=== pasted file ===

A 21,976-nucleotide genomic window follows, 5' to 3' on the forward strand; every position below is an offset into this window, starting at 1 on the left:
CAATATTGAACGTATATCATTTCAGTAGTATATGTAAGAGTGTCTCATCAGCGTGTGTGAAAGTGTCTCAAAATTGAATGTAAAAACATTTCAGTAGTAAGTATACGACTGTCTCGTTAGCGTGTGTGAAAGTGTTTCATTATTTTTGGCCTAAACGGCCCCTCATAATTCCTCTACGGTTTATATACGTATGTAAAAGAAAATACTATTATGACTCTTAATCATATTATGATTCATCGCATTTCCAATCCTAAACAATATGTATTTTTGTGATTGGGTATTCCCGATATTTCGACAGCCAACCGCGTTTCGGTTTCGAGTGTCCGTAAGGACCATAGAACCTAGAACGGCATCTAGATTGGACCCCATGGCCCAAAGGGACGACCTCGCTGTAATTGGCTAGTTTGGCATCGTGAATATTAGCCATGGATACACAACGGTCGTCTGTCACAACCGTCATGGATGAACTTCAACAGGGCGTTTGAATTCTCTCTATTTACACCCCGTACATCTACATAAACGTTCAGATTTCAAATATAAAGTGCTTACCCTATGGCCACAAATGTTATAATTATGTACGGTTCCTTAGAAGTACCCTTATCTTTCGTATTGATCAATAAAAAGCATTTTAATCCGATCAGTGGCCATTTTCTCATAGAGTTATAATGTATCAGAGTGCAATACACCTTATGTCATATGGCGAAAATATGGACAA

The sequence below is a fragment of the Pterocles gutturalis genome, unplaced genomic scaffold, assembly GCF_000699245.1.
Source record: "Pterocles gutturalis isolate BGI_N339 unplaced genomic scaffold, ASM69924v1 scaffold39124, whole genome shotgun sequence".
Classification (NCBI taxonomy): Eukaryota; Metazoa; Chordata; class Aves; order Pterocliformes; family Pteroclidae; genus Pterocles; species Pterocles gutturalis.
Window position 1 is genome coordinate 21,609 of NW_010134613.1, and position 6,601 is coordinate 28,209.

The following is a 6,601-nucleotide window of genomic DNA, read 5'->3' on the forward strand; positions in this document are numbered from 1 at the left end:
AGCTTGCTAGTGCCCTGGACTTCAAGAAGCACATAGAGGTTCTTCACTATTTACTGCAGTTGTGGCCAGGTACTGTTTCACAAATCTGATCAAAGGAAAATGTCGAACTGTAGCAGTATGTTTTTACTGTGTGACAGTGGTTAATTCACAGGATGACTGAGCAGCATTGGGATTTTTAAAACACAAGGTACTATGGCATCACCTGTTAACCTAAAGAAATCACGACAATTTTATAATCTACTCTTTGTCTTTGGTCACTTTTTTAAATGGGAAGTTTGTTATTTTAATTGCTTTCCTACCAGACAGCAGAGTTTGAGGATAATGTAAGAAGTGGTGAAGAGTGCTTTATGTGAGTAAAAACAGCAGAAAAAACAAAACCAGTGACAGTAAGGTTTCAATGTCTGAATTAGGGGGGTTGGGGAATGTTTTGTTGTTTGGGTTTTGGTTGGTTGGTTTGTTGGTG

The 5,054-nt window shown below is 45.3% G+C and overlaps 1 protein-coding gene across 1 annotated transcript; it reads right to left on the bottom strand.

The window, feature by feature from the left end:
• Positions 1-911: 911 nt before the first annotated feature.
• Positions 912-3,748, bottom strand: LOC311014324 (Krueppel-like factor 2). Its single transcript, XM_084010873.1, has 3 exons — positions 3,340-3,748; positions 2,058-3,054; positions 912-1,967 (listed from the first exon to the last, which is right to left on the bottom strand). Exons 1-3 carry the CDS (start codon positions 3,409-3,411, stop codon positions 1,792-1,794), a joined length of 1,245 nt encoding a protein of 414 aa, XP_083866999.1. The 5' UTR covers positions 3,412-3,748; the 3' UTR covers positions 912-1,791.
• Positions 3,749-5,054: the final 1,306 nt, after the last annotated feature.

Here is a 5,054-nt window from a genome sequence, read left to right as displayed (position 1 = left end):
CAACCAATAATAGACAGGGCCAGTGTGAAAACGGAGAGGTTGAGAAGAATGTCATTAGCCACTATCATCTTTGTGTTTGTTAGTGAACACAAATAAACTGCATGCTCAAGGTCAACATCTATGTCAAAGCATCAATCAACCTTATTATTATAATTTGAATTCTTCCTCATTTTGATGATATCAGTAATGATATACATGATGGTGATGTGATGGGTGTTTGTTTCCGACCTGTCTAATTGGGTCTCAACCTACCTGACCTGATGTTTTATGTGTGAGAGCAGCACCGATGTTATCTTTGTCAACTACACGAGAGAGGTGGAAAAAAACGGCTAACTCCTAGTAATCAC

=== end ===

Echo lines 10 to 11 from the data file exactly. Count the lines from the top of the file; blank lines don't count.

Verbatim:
The window, feature by feature from the left end:
• Positions 1-911: 911 nt before the first annotated feature.